Infants prescribed antacids for reflux have increased risk of bone fractures
SAN FRANCISCO – New research being presented at the 2017 Pediatric Academic Societies
Meeting found infants prescribed antacids to manage acid reflux, or spitting up, under
age 1 had more bone fractures later in childhood.
An abstract of the study, “Early Antacid Exposure Increases Fracture Risk in Young
Children,” will be presented on Sunday, May 7, at the Moscone West Convention Center
in San Francisco.
Acid reflux, also known as gastro-esophageal reflux (GER), is frequently treated with
drugs such as proton pump inhibitors (PPIs) and histamine H2-receptor antagonists
(H2-blockers) that decrease production of stomach acids. These types of medications
have been linked with increased bone fractures in adults, but there has been a lack
of research into whether they might have the same effect in children.
Researchers examined the records of 874,447 healthy children born within the Military
Healthcare System (MHS) from 2001 to 2013 who received care within the system for
at least two years. They found approximately 10% of the children were prescribed antacids
in the first year of life, including H2-blockers such as ranitidine (Zantac) and famotidine
(Pepsid) as well as PPIs such as omeprazole (Prilosec) and pantoprazole (Protonix).
A small percentage was prescribed both.
Children who used PPIs had a 22% increased likelihood of fracture, while children
who used both PPIs and H2-blockers had a 31% increased likelihood of fracture. Use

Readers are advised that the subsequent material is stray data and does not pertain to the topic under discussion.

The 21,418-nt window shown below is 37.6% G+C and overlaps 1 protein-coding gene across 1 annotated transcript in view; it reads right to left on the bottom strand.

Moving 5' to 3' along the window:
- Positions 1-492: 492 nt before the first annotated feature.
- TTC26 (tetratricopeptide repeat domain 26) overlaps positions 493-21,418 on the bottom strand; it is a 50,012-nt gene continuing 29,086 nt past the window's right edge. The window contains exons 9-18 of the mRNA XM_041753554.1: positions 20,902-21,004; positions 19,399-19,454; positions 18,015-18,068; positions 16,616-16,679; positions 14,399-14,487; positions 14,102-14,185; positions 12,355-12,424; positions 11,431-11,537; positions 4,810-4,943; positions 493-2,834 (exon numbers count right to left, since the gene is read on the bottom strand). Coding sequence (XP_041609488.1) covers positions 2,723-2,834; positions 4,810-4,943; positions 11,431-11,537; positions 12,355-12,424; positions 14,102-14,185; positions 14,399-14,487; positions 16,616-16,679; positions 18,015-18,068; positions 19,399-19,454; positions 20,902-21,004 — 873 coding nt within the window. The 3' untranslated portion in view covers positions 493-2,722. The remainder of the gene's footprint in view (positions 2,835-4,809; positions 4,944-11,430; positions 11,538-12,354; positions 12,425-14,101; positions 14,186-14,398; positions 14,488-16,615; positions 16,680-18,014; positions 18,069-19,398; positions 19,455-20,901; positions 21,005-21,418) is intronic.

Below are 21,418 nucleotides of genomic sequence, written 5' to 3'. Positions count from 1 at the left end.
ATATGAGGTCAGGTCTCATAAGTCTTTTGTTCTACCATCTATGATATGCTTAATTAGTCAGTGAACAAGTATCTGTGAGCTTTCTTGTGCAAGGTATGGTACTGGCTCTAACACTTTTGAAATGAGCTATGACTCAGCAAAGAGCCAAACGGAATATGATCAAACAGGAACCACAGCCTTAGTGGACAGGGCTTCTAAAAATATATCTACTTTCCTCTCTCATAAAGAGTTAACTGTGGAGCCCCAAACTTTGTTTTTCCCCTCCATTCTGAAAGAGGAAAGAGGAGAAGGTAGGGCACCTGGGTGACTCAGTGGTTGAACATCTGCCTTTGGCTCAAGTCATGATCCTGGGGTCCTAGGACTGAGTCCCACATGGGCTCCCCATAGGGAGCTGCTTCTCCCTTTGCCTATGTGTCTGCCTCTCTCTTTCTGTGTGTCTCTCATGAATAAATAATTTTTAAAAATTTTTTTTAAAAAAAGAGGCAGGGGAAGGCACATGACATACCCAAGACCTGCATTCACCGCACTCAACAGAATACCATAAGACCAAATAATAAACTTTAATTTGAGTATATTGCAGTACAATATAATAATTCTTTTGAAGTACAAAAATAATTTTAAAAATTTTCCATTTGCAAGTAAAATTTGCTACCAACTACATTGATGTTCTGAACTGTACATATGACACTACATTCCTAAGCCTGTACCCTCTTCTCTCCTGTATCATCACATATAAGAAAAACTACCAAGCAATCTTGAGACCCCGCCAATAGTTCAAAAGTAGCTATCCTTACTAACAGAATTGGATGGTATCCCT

of H2-blockers was not associated with an immediate increase in factures, the study
found, but there was an increased likelihood of fracture with time.
In addition, the number of bone fractures children experienced increased with the
number of days they took these medications. The younger a child first began using
antacid medications, the higher the fracture risk. Those started on antacid medications
earlier -- under 6 months old -- had the most increased fracture risk. Children who
started using antacids after age 2 years did not have increased fractures as compared
to children who were not prescribed antacids in the first five years of life.
Use of antacid medications in infants should be weighed carefully against possible
fracture, said U.S. Air Force Capt. Laura Malchodi, M.D., lead author of the study
and a pediatrics resident at Walter Reed National Military Medical Center.
“With many antacids easily available over-the-counter for adults, these medications
may seem benign,” Dr. Malchodi said. “However, our study adds to a growing body of
evidence suggesting antacid medications are not safe for children, especially very
young children, and should only be prescribed to treat confirmed serious cases of
more severe symptomatic gastroesophageal reflux disease (GERD), and for the shortest
length of time needed.”
GER is a common condition that affects roughly 40% to 65%t of all infants. It usually
begins at approximately 2 to 3 weeks of life and peaks between 4 to 5 months. In most
babies, GER disappears by about 1 year of age as the upper digestive tract functionally
matures. The American Academy of Pediatrics believes it is important for all pediatric
health care providers to be able to properly identify and treat children with reflux
symptoms, and to distinguish GER from more worrisome disorders so as to avoid unnecessary
The Pediatric Academic Societies (PAS) Meeting brings together thousands of individuals
united by a common mission: to improve child health and well-being worldwide. This
international gathering includes pediatric researchers, leaders in academic pediatrics,
experts in child health, and practitioners. The PAS Meeting is produced through a
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child advocacy: Academic Pediatric Association, American Academy of Pediatrics, American
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